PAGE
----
If six young technologists at University of Wisconsin–Madison have their way, bike thieves around campus will face a new obstacle: bikes capable of “talking” to Internet-connected bike racks.
As real as that daydream may seem, its path through your brain runs opposite reality. Aiming to discern discrete neural circuits, researchers at the University of Wisconsin–Madison have tracked electrical activity in the brains of people who alternately imagined scenes or watched videos.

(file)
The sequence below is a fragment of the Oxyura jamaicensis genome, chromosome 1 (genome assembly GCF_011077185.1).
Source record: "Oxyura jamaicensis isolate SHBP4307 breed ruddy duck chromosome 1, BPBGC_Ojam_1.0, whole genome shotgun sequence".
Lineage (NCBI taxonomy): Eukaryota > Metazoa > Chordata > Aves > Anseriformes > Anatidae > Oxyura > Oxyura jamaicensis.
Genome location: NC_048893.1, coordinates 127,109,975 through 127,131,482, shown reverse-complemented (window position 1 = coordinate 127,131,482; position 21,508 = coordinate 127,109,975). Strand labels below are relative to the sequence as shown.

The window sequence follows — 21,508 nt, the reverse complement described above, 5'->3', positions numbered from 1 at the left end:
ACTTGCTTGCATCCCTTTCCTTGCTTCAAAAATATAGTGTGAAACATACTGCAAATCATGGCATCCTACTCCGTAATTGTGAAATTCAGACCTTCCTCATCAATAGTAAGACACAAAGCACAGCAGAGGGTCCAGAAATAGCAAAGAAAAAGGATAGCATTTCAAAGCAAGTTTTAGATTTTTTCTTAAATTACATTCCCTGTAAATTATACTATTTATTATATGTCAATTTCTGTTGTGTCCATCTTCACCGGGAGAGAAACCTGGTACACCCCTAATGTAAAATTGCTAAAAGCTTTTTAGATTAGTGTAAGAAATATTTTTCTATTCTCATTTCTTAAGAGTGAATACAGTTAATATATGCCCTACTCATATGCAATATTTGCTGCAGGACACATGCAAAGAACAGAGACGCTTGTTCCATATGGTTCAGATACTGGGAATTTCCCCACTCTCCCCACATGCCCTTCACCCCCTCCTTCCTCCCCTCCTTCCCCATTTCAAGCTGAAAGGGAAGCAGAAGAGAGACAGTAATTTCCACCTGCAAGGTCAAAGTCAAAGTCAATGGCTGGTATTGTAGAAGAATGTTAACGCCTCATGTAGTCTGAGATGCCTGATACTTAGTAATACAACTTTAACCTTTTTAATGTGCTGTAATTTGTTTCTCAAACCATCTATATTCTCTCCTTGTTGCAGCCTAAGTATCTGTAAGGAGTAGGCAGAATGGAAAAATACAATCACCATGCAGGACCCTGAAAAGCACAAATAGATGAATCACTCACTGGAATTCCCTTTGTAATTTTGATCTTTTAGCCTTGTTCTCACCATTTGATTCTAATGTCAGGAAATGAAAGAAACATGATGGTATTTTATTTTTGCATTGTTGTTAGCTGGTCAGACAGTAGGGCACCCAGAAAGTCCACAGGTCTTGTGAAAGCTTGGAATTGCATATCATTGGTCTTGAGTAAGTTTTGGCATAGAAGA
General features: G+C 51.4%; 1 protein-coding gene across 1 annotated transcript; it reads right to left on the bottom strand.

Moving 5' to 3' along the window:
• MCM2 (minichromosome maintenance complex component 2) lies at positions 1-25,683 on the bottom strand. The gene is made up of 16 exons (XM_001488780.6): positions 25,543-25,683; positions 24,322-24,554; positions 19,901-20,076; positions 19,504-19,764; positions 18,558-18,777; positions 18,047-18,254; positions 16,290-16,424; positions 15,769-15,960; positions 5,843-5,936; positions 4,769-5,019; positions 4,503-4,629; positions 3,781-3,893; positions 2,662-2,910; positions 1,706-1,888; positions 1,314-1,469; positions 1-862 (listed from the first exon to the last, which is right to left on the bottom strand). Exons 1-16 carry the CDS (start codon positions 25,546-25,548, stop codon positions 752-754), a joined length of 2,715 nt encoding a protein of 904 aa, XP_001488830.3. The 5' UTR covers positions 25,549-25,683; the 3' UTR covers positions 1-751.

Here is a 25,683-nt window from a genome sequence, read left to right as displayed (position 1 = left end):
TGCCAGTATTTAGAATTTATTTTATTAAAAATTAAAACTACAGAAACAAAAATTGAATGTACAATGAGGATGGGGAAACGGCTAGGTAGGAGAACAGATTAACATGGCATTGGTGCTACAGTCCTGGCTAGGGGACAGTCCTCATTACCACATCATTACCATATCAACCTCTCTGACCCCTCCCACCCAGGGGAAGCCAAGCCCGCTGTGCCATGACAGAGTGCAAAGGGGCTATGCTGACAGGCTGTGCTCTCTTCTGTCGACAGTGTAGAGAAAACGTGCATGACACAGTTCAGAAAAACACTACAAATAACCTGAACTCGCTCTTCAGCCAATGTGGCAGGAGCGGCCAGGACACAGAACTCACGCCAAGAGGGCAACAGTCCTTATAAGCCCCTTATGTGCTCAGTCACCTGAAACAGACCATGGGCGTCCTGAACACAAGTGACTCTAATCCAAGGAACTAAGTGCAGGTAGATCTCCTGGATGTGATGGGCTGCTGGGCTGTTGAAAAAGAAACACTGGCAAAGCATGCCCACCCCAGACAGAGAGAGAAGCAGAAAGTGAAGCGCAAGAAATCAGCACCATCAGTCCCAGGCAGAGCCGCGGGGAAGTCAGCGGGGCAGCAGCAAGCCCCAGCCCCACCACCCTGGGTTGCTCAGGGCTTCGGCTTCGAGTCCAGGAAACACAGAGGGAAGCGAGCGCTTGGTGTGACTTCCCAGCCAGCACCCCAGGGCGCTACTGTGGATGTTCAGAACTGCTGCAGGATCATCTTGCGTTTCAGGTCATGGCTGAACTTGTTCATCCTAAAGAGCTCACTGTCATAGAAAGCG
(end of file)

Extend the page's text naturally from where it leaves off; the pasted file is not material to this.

Applying a similar approach to the 3-D printer, a group of University of Wisconsin–Madison students are commercializing a device that adds color to a printer that now dominates the market. Their business idea was one of two student projects to receive an Igniter grant from the university’s Discovery to Product (D2P) office.
Whether their connections were social, academic or professional, former participants in UW–Madison's summer residence programs through University Housing say the camps were essential for creating future opportunities.